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Friday, April 4, 2014

Bret Harte

I've forgotten everything I ever knew about Mr. Bret Harte, the subject of the sketch in the header, so I looked him up on Wikipedia to revive my memory somewhat. I do remember reading The Outcasts of Poker Flat when I was in high school and enjoyed it, although my mind is telling me that I don't remember anything about the story other than I liked it. And we did have a fairly long look at his life and some of his writings besides the aforementioned story in our class taught by our "Socialist" teacher at the time. I call the teacher "Socialist" because of his ravings about Marx in the class and I didn't understand what he doth talk about until later. It has nothing to do with Mr. Harte. 

Harte was born in 1836 and moved to California in 1853 where he received experience in the mining and camping world while working as a miner, teacher, and journalist in the Humboldt Bay area and from which he later wrote his stories, including The Luck of Roaring Camp. Mister Harte married Anna Griswold in 1862 in San Rafael, California and must have had a miserable life with her because she "was impossible to live with" said Henry C. Merwin an early biographer.

In school, I never learned the extent of his writings, which are considerable according to the bibliography on Project Gutenberg, which lists about 65 publications, including his poem written for Charles Dickens, Dickens in Camp. I hereby furnish the first stanza or two below to give you a taste of his poetic ability, which Frederick S. Myrtle says "Bret Hart has been generally accepted as the one American writer who possessed above all others the faculty of what may be called heart appeal, the power to give to his work that quality of human interest which enables the writer and his writings to  lie in the memory of the reading public for all time." (From the foreward to the poem.)

     "Above the pines the moon was slowly drifting
              The river sang below;
       The dim Sierras, far beyond, uplifting
               Their minarets of snow.

       The roaring camp fire, with rude humor, painted
               The ruddy tints of health
       On haggard face and form that drooped and fainted
               In the fierce race for wealth;"

And there you have it, and my thanks to Wikipedia and Project Gutenberg. I will read further of the works as time goes by for inspiration for my own simple writings.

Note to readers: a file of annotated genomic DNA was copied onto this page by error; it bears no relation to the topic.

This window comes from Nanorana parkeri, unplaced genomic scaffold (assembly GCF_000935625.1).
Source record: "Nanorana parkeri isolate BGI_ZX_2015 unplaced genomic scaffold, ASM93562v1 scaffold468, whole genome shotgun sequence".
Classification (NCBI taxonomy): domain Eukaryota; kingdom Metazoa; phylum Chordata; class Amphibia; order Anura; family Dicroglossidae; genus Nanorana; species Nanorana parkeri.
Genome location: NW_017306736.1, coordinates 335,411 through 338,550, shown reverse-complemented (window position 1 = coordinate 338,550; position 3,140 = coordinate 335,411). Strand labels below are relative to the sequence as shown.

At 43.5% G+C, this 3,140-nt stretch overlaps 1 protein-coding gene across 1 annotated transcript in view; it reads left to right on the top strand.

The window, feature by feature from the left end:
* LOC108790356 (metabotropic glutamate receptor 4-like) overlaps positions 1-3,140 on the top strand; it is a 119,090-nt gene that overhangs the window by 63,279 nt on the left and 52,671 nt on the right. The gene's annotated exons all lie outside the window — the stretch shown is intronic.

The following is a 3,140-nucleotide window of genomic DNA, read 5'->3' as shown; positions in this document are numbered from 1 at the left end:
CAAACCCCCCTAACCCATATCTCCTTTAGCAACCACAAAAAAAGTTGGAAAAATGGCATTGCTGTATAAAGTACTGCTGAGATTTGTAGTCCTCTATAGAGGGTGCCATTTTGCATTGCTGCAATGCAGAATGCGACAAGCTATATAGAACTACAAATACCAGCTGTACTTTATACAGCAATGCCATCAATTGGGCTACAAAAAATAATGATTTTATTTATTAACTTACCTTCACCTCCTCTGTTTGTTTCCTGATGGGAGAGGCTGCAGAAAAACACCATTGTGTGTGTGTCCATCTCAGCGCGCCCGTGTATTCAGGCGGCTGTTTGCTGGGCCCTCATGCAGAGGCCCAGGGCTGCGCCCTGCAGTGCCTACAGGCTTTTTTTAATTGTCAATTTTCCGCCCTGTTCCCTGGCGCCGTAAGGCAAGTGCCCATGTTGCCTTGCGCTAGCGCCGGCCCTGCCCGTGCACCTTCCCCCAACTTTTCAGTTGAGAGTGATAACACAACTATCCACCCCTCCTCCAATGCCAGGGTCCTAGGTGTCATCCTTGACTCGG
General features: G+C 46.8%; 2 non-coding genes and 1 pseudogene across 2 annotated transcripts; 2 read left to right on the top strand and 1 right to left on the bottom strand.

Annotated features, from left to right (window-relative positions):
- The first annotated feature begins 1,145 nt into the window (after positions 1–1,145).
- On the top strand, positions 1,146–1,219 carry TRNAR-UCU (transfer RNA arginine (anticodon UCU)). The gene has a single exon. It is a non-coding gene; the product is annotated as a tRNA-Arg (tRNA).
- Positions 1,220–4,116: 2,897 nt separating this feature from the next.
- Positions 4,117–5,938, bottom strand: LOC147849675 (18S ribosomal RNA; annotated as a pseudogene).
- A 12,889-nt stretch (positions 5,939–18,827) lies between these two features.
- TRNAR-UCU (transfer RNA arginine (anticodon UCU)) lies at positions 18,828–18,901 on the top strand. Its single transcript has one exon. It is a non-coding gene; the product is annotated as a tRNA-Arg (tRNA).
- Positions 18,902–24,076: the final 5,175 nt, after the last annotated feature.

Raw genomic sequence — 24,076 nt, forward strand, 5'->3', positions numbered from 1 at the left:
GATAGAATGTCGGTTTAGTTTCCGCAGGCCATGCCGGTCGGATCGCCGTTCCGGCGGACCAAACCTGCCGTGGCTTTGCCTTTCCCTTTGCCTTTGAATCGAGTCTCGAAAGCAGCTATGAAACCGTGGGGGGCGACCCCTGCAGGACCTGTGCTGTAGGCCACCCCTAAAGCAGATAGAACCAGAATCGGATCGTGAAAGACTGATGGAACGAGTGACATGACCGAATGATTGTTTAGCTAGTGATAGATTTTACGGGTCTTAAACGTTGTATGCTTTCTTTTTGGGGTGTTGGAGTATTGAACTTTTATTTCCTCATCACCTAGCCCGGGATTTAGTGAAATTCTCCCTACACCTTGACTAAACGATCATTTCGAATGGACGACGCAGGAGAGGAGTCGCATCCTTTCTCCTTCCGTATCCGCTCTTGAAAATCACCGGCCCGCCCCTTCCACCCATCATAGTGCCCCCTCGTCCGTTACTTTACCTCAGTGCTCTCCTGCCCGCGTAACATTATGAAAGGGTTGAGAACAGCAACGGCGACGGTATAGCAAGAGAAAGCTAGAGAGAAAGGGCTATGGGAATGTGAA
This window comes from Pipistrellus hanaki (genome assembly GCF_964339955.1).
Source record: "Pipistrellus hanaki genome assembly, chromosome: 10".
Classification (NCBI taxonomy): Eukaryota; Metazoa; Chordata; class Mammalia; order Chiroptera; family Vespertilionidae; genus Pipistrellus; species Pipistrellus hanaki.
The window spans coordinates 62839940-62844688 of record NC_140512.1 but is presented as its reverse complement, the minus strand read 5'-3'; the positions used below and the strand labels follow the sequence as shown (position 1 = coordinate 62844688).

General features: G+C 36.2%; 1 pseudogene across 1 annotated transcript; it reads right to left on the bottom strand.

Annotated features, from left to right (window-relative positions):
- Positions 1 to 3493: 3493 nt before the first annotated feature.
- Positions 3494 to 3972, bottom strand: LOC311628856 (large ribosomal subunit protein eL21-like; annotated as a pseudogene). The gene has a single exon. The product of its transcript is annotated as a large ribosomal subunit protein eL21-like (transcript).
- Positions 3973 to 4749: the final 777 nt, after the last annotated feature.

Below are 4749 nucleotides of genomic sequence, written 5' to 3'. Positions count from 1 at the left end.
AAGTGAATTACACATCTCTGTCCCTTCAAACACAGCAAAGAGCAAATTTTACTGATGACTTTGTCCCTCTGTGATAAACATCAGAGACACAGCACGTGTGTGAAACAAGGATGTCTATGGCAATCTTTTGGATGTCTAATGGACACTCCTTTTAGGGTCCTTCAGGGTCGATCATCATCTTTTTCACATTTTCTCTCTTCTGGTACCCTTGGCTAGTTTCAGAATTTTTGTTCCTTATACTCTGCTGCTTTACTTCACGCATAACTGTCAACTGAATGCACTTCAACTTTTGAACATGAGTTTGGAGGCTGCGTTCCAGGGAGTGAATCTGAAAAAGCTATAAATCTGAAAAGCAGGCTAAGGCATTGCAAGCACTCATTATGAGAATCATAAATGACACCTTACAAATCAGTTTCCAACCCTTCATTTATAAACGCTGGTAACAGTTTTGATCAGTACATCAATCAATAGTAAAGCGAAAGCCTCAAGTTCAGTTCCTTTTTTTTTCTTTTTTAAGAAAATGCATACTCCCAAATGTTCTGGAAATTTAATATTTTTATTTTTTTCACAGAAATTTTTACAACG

10 comments:

  1. That poem really sets the scene and tells us a lot about the people.

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    1. It's a fine tribute to Charley, too.

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  2. I like that poem, Oscar. Poetry has been swirling around my reading habits for about a year now and I will have to search out more from this author. I haven't read Harte but I do remember Mark Twain's take on his work. Also from Wikipedia: "Writing in his autobiography four years after Harte's death, however, Mark Twain characterized him and his writing as insincere. Twain criticized the miners' dialect used by Harte, claiming it never existed outside of his imagination." Ouch!

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    1. David, I will never know what was in his mind, but maybe he used that particular dialect to irritate Mr. Twain or maybe he just made the dialect up, or maybe his hearing was bad, but he was a miner at one time.

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  3. Thanks for the cameo of Harte who was a voice of regional American writing in the 19th century, from that cultural outpost in San Francisco. He not only was a writer but nurtured other western writers who would have gone otherwise unheard in that era when NY was the cultural capital. "Outcasts" is really wasted on young readers. I remember missing the point of it until years after school.

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    1. Yes, communication between the coasts took a long time and the folks in the west didn't get much of a hearing in New York publishing circles, even the pulps were printed on cheap paper.

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  4. Yes, I know more about him once upon a time. Good quick re-introduction here.

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    1. Thanks, Charles. Unless you go looking for him, you don't usually find him.

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  5. I have really grown to love BH. Ironically it is more for later and in my opinion better crafted stories than the ones we read in school. The stories featuring Yuba Bill the stage driver and Jack hamlin the gambler, for instance, and classics like THE WIDOW OF SANTA ANA VALLEY come to mind, all from much later. People always criticise him as sentimental, but I think he can be very effective at times. Also, it must be admitted he created characters that, although they are now cliches [gambler, stage driver, frontier judge and lawyer, dreaming prospector] were virtually unknown to literature when he started.

    Pretty impressive accomplishments when you think about it.

    Good blog, amigo :)

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  6. Thank you, Albie, and I agree with your comment.

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